Walking back down the hallway, she headed back into her patientís room. Leaning over the stretcher, Alex checked the IV and felt the girlís pulse. "How do you feel, Sally?" she asked, looking at the girl lying huddled under the blankets.
"A little better since I got sick."
Alex glanced over at the father who was watching her with his arms crossed tightly in front of him. "Her feverís down. The blood tests will give us a better picture of whatís going on clinically. Weíre going to observe her and see how she responds to the IV fluids. With the upper respiratory infection she had itís quite possible that she has an inflammation of the lining around the intestines."
The man blinked and shifted his weight on his feet. "But it could be appendicitis?"
Alex nodded her head. "With her symptoms, itís a remote possibility, but Iíd rather not have her undergo surgery unless weíre absolutely sure about it." Alex turned to leave the room. "The nurse will be into check on her every hour. Weíll know if there are any changes that should be of concern."
Settling down behind a desk, Alex wrote some notes in the girlís chart. Deciding she needed a cup of coffee to keep her awake, she stood up and walked to the staff lounge. On her way there, she ran straight into Dr. Kingston. Backing up a step, Alex folded her arms, blocking the shorter womanís path.
"You didnít answer my page," Alex accused her, staring down angrily at the resident. She was surprised and more than a little disappointed with her. Regina was one of her better residents and it was unusual for her not to be on top of things.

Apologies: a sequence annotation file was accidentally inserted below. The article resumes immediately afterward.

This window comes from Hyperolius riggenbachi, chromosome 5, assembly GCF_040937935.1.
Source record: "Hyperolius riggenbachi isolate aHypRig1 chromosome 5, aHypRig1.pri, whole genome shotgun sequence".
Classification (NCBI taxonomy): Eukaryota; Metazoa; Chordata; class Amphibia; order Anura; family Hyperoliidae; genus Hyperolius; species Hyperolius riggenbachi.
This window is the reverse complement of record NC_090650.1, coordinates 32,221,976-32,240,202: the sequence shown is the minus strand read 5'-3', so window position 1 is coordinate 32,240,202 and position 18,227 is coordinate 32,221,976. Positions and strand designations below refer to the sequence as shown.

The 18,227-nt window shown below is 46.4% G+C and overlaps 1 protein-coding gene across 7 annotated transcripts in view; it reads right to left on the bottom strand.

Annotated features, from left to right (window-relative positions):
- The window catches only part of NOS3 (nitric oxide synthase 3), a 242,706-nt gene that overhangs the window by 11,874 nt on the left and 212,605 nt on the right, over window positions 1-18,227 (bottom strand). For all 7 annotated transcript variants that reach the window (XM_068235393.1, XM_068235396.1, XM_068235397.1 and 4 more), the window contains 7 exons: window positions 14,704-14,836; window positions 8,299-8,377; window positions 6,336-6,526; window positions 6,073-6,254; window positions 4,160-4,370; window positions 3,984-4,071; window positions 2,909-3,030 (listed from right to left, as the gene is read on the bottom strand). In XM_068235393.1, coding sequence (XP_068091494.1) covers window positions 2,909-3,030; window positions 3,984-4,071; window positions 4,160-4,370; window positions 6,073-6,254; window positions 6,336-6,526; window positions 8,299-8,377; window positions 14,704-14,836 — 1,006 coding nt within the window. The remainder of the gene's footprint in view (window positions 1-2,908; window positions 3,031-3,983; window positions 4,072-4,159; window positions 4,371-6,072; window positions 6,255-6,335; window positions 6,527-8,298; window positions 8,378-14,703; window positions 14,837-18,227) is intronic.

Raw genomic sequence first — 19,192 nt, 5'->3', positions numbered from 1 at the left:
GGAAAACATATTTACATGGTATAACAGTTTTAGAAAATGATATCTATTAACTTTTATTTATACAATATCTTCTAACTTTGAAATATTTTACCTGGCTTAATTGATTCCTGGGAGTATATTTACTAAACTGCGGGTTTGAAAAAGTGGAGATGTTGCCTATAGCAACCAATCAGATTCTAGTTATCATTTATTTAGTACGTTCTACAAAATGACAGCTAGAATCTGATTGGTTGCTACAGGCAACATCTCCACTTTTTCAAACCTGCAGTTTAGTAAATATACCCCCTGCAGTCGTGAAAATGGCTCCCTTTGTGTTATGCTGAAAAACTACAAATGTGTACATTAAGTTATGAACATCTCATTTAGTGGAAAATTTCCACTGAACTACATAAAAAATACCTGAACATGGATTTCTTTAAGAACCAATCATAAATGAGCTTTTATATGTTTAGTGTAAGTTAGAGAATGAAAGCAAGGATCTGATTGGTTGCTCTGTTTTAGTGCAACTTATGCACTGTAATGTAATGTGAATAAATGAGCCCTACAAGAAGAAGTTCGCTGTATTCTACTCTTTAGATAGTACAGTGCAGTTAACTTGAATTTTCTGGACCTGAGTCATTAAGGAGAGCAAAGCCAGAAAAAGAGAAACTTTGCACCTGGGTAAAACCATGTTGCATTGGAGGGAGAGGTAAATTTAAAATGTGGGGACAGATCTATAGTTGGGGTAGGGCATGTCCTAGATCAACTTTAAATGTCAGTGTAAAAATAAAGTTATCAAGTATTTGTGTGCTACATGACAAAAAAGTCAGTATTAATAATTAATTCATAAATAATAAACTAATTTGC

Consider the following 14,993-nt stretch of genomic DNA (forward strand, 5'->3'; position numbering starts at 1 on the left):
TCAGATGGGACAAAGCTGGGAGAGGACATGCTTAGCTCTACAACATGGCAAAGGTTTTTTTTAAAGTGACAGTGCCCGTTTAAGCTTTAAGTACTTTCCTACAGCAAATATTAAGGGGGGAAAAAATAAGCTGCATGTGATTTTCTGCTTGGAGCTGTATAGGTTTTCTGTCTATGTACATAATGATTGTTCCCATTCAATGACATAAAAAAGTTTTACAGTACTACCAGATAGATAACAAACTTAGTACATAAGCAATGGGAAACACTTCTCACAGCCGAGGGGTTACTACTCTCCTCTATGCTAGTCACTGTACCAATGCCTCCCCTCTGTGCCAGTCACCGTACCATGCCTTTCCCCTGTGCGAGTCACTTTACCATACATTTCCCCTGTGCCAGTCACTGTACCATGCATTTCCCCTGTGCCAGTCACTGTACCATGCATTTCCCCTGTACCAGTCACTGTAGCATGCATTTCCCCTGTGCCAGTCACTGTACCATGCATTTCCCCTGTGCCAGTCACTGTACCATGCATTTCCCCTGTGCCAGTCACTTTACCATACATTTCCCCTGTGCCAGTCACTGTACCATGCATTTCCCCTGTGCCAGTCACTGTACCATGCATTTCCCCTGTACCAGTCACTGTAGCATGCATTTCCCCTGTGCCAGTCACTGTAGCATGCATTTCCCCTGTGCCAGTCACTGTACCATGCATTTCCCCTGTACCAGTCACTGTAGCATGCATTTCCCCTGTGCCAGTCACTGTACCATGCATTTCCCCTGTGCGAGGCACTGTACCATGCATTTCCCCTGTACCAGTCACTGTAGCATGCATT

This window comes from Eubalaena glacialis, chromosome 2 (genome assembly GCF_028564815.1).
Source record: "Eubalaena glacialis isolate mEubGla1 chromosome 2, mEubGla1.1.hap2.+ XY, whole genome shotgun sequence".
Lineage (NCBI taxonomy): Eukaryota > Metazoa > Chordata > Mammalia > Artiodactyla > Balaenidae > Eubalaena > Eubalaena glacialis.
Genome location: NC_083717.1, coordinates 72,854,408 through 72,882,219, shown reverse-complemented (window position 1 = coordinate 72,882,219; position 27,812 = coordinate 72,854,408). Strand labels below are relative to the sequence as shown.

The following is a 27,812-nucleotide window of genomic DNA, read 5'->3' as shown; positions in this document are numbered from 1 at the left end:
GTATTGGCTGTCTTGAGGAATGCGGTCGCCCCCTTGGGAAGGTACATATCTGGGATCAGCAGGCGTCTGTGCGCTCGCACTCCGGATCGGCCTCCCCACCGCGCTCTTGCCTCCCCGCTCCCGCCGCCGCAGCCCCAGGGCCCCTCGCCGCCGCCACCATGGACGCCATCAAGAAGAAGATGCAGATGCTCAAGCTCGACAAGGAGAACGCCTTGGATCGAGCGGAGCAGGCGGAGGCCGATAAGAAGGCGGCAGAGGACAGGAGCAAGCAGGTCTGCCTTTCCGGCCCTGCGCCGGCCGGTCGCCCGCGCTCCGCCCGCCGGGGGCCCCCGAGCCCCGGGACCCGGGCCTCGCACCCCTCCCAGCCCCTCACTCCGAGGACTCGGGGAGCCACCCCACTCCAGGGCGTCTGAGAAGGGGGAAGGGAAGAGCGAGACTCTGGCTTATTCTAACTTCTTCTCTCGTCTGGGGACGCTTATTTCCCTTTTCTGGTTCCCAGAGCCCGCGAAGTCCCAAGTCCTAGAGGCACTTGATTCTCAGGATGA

"I, uh, Iím sorry. I got down here as soon as I could," Regina said, feeling her face flush in embarrassment.
"Thatís not good enough, Dr. Kingston. When I page you, I expect that youíll at least return the call and let me know that youíre on you way. Even my first year residents know that."
"IÖIt wonít happen again," Regina said, feeling completely inadequate at the moment and stammering over her words.
"I donít expect that it will."
A movement caught her attention. Alex cursed under her breath, and brushed past Regina. "Hey. Where are you taking this patient?" she demanded, stepping in front of the orderly and taking hold of the stretcher.
"The OR," he said, as if this were common knowledge. "Sheís scheduled for surgery." He handed her the slip of paper.
After reading it, Alex crumbled the paper in her hand and threw it back at him. "Like hell she is." Her voice rose above the normal din in the emergency department. "Sandy, did those blood tests get back yet?"
"They just came in," the nurse called back to her, as she deftly avoided the man from housekeeping, who was mopping the floor around the desk.
"Let me see them." Snatching the lab report from Sandy, Alex read the lab values then picked up the phone. "Operator, page Dr. Allen to the ER stat." She slammed the phone back down into its cradle.
"Problem?" Regina came to stand next to Dr. Margulies, and looked up into doctorís face.